The plant’s owner has responded to the contrary.
Sierra Club officials pointed to an Institute for Energy Economics and Financial Analysis report showing Mississippi Power’s Kemper County coal plant was in “far worse shape” than the company was letting on in its public updates.
“The analysis reveals that the plant, with its untested gasification technology, is behind schedule in both engineering and construction and at less than 50% complete, is likely to see further delays and cost overruns,” the group said.
It also cited the IEEFA’s David Schlissel, who said evidence showed the plant was more expensive and taking “substantially longer” to construct than it and the Public Service Commission had planned.
“Looking at a similar plant in Indiana [Duke Energy’s Edwardsport IGCC], there’s a strong likelihood that Kemper’s costs will continue to rise and delays will continue.”
According to the IEEFA report, the Indiana plant is two years ahead on the planning schedule than Kemper and is more than $US1 billion over budget. It too, the groups said, was well behind schedule.
“The picture is not nearly as rosy as Mississippi Power spokespeople would have the public believe,” Schlissel said.
“The Kemper plant will already be a serious burden for ratepayers and, if trends continue, the financial impacts will be disastrous.”
The Sierra Club noted in a statement that, according to the report’s findings, direct construction costs were 20% higher than Mississippi Power predicted in 2010 when it was being PSC certified. A recent review by the commission’s independent monitor showed concrete work at Kemper was 23 percentage points behind schedule on July 31 and steel work was 10 percentage points behind.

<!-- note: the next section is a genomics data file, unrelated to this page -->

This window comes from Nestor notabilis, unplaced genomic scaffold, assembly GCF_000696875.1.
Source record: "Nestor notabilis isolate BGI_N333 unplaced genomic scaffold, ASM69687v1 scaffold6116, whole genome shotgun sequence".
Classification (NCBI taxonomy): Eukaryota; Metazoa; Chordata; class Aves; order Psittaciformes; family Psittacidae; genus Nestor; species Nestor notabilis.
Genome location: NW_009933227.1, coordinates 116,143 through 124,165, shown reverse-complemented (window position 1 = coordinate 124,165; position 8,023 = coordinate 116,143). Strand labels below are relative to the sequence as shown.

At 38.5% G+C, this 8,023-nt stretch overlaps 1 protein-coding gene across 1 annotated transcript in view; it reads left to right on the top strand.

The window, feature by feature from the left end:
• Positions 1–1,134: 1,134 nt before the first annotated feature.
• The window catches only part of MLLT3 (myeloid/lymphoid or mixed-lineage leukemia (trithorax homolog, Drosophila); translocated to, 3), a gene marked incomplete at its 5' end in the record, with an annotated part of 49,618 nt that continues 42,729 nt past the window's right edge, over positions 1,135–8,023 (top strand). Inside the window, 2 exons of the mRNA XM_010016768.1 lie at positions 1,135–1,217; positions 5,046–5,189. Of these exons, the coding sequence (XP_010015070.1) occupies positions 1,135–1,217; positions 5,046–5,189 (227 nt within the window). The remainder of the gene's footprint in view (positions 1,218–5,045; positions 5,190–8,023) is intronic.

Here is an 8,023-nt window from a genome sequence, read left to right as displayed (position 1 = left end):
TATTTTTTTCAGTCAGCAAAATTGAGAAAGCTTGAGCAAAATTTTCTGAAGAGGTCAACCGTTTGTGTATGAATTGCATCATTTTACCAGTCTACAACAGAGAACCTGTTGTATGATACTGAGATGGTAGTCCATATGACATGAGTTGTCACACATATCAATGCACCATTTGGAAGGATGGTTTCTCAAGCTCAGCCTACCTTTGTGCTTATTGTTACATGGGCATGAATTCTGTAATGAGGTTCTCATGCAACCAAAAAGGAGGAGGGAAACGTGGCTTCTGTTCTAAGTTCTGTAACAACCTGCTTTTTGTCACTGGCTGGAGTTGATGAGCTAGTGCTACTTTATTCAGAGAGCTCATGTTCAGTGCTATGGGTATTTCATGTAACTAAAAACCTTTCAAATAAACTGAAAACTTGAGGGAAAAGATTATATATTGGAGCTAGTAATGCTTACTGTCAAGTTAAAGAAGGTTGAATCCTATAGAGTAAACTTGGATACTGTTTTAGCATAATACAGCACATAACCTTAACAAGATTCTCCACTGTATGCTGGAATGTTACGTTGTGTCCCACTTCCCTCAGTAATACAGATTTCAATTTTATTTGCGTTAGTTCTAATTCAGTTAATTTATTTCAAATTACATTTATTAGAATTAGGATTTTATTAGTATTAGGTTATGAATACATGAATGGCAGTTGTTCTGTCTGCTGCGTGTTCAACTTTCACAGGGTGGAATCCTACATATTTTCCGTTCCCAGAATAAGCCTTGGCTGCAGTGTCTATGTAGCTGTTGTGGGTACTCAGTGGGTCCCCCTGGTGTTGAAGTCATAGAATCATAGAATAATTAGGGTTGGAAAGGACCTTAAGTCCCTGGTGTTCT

“Sierra Club has fought this dirty, expensive, and unnecessary plant because in the end, Mississippi families and businesses will be forced to shell out, at present, $3.62 billion dollars and rising, to build a plant that is already hundreds of millions over budget and is not guaranteed to work on day one,” Mississippi Sierra Club state director Louie Miller said.
“The commonsense solution is to run Kemper off of natural gas.”
Mississippi Power spokesman Jeff Shepherd told regional newspaper the Sun Herald that the comments were “part of an ongoing campaign by this special interest group and its out-of-state, energy industry opponents” to block the plant’s construction.
He said the lawsuit the Sierra Club had brought against the planned facility was at the center of increased costs for the plant, to the tune of more than $300 million.
“The ratepayers of Mississippi will have the Sierra Club to thank for unnecessary increases that affect customers' bills,” Shepherd said.
Shepherd, who said the environmentalists were misleading the public by estimating the plant’s costs at $2.62 billion, told the newspaper that Mississippi Power would complete and operate the plant while maintaining affordable costs for customers.
“The project is more than 70 per cent complete and on schedule," he said.